The studies author’s (McPhillips et al, 2000) completed a research trial which aimed to determine if persistent primary reflexes have a role in disrupting the development of reading skills. The studied planned to show this by demonstrating that a reflect inhibiting motor programme was effective at reducing the level of ATNR response and that this reduction correlated with an improvement in a child’s reading ability.
The study recruited children aged 8-11 years from local Dyslexia groups. To join the study the children had to have a reading age at least 12 months behind their age, had a persistent ATNR response and an average verbal IQ. The 60 children were then randomly divided into 3 three groups.
Group 1 – The experimental group – Children in this group completed a motor programme for 10 minutes per day for 1 year. To programme aimed to repeat the primary reflex movements of the ATNR, MORO, TLR and STNR. As they hypothesised that the repetition of the motor patterns played a role in inhibiting the reflex.
Group 2 – The placebo group. Here the children completed a movement programme, but the movements were not based upon the reflexes.
Group 3 – The control group – Had no intervention and carried on as normal for 12 months.
The researchers measured the effect of the movement programme, on reading age, eye-tracking, writing speed, word spelling speed, phonological skills and the level of the ATNR response. The results they obtained can be seen in the image:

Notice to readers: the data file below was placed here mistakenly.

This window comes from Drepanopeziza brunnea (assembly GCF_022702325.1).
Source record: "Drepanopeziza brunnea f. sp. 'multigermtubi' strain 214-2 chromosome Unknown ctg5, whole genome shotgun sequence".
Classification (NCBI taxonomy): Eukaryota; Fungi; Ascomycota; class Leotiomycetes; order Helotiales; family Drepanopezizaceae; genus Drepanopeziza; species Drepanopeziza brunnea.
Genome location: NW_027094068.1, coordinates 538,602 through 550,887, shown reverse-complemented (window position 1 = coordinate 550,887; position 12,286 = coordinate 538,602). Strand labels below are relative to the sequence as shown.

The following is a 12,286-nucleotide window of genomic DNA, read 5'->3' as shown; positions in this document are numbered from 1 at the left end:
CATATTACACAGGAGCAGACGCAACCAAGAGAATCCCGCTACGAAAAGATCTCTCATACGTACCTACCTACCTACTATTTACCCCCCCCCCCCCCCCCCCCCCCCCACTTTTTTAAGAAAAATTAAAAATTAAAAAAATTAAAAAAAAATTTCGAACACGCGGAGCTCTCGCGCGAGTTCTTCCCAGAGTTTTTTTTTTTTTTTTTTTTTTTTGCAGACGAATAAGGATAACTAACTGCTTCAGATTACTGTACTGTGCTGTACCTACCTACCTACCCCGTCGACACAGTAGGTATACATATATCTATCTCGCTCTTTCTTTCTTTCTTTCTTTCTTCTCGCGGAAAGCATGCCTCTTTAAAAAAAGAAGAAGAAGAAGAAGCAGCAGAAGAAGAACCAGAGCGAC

The results obtained showed that:
The ATNR level significantly reduced in the experimental group.
That although all the groups displayed an increase in reading ability, the increase in the experimental group was substantially greater.
There was a significant decrease in saccadic frequency (eye-tracking) in the experimental group.
That writing speed improved in all groups, but the experimental group had the largest increase (although not a statistically significant difference).
The researchers concluded that:
The repetition of primary-reflex movements plays an important part in the inhibition of reflexes and that this inhibition can be brought on much later in development than generally accepted.
That the retention of the ATNR impacts on cognitive development, as well as the more obvious motor development.
That assessing the underlying neurodevelopmental functioning, in particular the persistence of the primary reflexes when considering the basis of learning difficulties is important.
That motor programmes could be a practical technique for the development of reading skills.
Journal title – Effects of replicating primary-reflex movements on specific reading difficulties in children: a randomised, double-bling controlled trial.
Authors – McPhillips, M, Hepper P.G, and Mulhern, G (2000)